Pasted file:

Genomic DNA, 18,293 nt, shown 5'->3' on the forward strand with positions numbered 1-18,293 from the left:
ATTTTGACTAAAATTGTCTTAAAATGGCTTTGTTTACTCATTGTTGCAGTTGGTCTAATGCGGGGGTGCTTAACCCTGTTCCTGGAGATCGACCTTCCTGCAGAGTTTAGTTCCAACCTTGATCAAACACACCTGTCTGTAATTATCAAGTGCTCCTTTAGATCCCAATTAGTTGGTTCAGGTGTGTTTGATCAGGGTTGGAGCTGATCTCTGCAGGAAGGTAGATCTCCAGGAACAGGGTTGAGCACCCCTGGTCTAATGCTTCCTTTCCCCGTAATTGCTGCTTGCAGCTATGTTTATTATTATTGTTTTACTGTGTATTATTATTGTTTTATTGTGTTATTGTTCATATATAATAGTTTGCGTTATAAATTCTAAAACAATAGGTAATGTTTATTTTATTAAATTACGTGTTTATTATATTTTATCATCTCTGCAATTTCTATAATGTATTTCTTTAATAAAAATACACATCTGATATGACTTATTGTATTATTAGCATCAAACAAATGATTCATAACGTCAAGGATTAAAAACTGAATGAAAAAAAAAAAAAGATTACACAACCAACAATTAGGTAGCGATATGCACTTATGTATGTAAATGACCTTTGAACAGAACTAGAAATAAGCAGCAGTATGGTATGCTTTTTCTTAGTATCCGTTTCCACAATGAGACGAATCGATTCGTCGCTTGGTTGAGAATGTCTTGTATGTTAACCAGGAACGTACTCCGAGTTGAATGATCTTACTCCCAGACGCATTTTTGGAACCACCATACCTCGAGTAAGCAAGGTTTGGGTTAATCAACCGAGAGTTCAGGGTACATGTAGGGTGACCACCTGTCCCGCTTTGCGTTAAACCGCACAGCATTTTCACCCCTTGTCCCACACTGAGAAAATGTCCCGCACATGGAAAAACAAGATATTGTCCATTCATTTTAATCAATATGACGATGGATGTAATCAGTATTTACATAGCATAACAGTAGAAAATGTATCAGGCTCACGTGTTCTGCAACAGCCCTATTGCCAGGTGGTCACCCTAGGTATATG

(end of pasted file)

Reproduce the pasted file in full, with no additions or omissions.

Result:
Genomic DNA, 18,293 nt, shown 5'->3' on the forward strand with positions numbered 1-18,293 from the left:
ATTTTGACTAAAATTGTCTTAAAATGGCTTTGTTTACTCATTGTTGCAGTTGGTCTAATGCGGGGGTGCTTAACCCTGTTCCTGGAGATCGACCTTCCTGCAGAGTTTAGTTCCAACCTTGATCAAACACACCTGTCTGTAATTATCAAGTGCTCCTTTAGATCCCAATTAGTTGGTTCAGGTGTGTTTGATCAGGGTTGGAGCTGATCTCTGCAGGAAGGTAGATCTCCAGGAACAGGGTTGAGCACCCCTGGTCTAATGCTTCCTTTCCCCGTAATTGCTGCTTGCAGCTATGTTTATTATTATTGTTTTACTGTGTATTATTATTGTTTTATTGTGTTATTGTTCATATATAATAGTTTGCGTTATAAATTCTAAAACAATAGGTAATGTTTATTTTATTAAATTACGTGTTTATTATATTTTATCATCTCTGCAATTTCTATAATGTATTTCTTTAATAAAAATACACATCTGATATGACTTATTGTATTATTAGCATCAAACAAATGATTCATAACGTCAAGGATTAAAAACTGAATGAAAAAAAAAAAAAGATTACACAACCAACAATTAGGTAGCGATATGCACTTATGTATGTAAATGACCTTTGAACAGAACTAGAAATAAGCAGCAGTATGGTATGCTTTTTCTTAGTATCCGTTTCCACAATGAGACGAATCGATTCGTCGCTTGGTTGAGAATGTCTTGTATGTTAACCAGGAACGTACTCCGAGTTGAATGATCTTACTCCCAGACGCATTTTTGGAACCACCATACCTCGAGTAAGCAAGGTTTGGGTTAATCAACCGAGAGTTCAGGGTACATGTAGGGTGACCACCTGTCCCGCTTTGCGTTAAACCGCACAGCATTTTCACCCCTTGTCCCACACTGAGAAAATGTCCCGCACATGGAAAAACAAGATATTGTCCATTCATTTTAATCAATATGACGATGGATGTAATCAGTATTTACATAGCATAACAGTAGAAAATGTATCAGGCTCACGTGTTCTGCAACAGCCCTATTGCCAGGTGGTCACCCTAGGTATATG